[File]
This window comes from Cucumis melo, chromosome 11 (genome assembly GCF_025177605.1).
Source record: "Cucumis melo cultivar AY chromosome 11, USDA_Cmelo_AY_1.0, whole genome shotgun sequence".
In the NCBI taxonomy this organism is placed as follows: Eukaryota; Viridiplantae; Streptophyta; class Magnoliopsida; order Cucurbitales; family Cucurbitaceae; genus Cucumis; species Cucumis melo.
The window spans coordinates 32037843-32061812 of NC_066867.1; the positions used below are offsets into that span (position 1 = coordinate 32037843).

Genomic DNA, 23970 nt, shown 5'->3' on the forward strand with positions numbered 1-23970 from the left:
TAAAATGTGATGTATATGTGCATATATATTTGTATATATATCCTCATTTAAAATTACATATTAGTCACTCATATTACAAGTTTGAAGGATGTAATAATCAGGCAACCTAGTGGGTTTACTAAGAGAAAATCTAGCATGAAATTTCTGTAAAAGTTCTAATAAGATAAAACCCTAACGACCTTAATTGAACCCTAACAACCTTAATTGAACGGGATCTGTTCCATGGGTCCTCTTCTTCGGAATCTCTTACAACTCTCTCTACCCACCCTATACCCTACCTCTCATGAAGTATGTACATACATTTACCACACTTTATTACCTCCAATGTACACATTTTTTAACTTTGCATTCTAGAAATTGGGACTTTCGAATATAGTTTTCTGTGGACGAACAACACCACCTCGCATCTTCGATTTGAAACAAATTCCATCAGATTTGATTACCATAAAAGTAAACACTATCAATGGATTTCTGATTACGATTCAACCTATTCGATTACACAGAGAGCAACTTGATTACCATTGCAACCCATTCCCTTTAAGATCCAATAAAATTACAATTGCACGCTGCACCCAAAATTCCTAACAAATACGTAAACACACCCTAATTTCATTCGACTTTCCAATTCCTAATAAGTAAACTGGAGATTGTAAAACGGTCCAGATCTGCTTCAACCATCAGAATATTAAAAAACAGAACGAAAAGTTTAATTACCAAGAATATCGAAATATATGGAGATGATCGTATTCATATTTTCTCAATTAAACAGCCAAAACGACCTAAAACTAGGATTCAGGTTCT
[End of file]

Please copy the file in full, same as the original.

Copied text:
This window comes from Cucumis melo, chromosome 11 (genome assembly GCF_025177605.1).
Source record: "Cucumis melo cultivar AY chromosome 11, USDA_Cmelo_AY_1.0, whole genome shotgun sequence".
In the NCBI taxonomy this organism is placed as follows: Eukaryota; Viridiplantae; Streptophyta; class Magnoliopsida; order Cucurbitales; family Cucurbitaceae; genus Cucumis; species Cucumis melo.
The window spans coordinates 32037843-32061812 of NC_066867.1; the positions used below are offsets into that span (position 1 = coordinate 32037843).

Genomic DNA, 23970 nt, shown 5'->3' on the forward strand with positions numbered 1-23970 from the left:
TAAAATGTGATGTATATGTGCATATATATTTGTATATATATCCTCATTTAAAATTACATATTAGTCACTCATATTACAAGTTTGAAGGATGTAATAATCAGGCAACCTAGTGGGTTTACTAAGAGAAAATCTAGCATGAAATTTCTGTAAAAGTTCTAATAAGATAAAACCCTAACGACCTTAATTGAACCCTAACAACCTTAATTGAACGGGATCTGTTCCATGGGTCCTCTTCTTCGGAATCTCTTACAACTCTCTCTACCCACCCTATACCCTACCTCTCATGAAGTATGTACATACATTTACCACACTTTATTACCTCCAATGTACACATTTTTTAACTTTGCATTCTAGAAATTGGGACTTTCGAATATAGTTTTCTGTGGACGAACAACACCACCTCGCATCTTCGATTTGAAACAAATTCCATCAGATTTGATTACCATAAAAGTAAACACTATCAATGGATTTCTGATTACGATTCAACCTATTCGATTACACAGAGAGCAACTTGATTACCATTGCAACCCATTCCCTTTAAGATCCAATAAAATTACAATTGCACGCTGCACCCAAAATTCCTAACAAATACGTAAACACACCCTAATTTCATTCGACTTTCCAATTCCTAATAAGTAAACTGGAGATTGTAAAACGGTCCAGATCTGCTTCAACCATCAGAATATTAAAAAACAGAACGAAAAGTTTAATTACCAAGAATATCGAAATATATGGAGATGATCGTATTCATATTTTCTCAATTAAACAGCCAAAACGACCTAAAACTAGGATTCAGGTTCT